Though we had no official contact with the students today, Sasha Koch ’17 sent these thoughts along on her first experiences with Bayeux and French food:

“While I can't complain about waking up to French bread and Nutella, the French don't seem to eat many vegetables! (des légumes) I haven't had a single one since the plane ride.

Bayeux feels much smaller than Alexandria, but everyone is friendly and vibes are positive. I went to the French market this morning with my correspondent Noémie and was surprised to see tons of chickens, bunnies, and ducks along with the vast array of bread, meat, and surprisingly, vegetables.

My favorite part about the trip so far is communicating with a bunch of the French girls at once. My American friends and I explain English slang and they help us with our vocabulary. It's awesome to get a real taste for French culture as it brings the words we study in our textbooks to life.”

Some market offerings

Running into students at the market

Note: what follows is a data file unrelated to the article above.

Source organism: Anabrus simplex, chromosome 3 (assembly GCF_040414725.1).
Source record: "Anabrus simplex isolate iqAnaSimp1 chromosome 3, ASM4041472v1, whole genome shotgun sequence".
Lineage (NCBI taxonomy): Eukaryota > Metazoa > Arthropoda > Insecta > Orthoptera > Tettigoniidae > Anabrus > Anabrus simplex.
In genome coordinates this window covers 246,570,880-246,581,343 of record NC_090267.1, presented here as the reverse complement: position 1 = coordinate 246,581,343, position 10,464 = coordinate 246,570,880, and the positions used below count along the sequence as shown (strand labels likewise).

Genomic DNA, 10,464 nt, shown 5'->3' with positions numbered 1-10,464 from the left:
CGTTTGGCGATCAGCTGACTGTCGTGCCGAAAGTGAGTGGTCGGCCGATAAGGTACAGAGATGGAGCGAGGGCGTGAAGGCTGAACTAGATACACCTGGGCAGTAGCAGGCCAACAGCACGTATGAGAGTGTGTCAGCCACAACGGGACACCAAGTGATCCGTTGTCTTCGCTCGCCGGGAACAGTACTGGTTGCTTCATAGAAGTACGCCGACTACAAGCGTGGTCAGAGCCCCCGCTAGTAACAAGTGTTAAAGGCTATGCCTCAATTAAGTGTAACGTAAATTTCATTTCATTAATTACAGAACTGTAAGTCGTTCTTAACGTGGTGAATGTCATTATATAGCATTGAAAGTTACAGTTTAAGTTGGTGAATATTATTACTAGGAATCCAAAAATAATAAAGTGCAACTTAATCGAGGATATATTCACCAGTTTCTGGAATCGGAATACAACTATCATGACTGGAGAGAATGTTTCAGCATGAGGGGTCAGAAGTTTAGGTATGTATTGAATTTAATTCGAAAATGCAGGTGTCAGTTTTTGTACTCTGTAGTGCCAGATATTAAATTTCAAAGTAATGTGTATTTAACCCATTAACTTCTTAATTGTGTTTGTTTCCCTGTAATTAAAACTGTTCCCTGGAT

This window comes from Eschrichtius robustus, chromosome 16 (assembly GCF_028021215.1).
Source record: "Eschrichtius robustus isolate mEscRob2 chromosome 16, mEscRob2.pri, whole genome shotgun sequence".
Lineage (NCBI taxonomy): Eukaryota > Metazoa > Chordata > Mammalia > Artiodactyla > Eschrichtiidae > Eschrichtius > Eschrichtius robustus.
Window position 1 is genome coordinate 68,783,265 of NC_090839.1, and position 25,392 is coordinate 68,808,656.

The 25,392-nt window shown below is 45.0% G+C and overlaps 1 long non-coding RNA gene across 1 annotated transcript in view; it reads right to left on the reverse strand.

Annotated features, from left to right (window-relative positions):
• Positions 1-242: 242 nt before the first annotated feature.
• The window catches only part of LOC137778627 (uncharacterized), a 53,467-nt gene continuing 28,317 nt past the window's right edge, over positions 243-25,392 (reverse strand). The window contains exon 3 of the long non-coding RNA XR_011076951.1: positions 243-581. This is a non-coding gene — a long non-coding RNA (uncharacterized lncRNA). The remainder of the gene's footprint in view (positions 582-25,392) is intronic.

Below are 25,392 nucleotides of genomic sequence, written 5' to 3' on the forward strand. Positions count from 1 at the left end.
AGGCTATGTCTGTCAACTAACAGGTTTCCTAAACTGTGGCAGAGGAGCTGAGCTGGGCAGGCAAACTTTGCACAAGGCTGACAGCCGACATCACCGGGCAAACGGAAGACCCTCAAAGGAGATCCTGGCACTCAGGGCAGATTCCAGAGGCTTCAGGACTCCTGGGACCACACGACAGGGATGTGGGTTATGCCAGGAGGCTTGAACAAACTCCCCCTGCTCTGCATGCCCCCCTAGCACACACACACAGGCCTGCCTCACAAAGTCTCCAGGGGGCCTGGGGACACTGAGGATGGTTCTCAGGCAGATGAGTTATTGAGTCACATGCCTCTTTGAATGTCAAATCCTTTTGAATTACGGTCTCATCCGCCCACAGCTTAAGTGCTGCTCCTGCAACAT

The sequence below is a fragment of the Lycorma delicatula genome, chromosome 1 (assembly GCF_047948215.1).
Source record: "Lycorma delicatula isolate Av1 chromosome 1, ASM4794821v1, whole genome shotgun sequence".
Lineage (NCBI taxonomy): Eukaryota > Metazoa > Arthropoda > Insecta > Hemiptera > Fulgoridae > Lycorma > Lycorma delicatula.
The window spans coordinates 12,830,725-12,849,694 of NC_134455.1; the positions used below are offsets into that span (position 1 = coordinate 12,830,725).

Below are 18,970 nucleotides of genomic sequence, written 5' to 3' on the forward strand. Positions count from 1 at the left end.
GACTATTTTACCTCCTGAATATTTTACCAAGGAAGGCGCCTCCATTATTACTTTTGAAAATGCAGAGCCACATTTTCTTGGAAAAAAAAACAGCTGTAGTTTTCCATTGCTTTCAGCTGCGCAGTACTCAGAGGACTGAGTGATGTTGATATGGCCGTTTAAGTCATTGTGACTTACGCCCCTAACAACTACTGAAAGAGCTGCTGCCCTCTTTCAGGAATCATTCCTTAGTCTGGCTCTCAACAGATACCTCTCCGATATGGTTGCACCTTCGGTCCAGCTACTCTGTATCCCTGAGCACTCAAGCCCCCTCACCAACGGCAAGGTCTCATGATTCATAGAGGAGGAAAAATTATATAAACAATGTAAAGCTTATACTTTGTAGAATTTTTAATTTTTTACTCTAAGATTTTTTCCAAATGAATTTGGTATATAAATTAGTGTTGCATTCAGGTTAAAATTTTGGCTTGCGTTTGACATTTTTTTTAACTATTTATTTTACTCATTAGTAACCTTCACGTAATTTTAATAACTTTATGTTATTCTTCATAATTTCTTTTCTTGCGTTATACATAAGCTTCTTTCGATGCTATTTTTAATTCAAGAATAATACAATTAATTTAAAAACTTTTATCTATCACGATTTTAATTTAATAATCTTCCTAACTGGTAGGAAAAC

Waking up is always a bit of a struggle for me, but this morning was especially difficult. "Jet lag," one of the students said to me in a plaintive tone as I described how I'd intended to get up a few hours ago but arrived at the market just an hour before closing time. Yes, I think that jet lag describes my sleep state, but also how we were all feeling as we disembarked from our plane (sadly not an Airbus A380) and into the Charles De Gaulle Airport in Paris. I heard students utter phrases of quiet surprise. "I can't believe we're finally here," I heard one say. "It's crazy to think that less than a day ago we were at school," said another. I think jet lag, then, describes more than just our bodies and their circadian rhythms; it also describes how long it takes us to acclimate our new environments, its common sights, and its customs. I think we'll all be jet-lagged for a little while, but just like any jet-lag, we will endure and see much more excitement to come!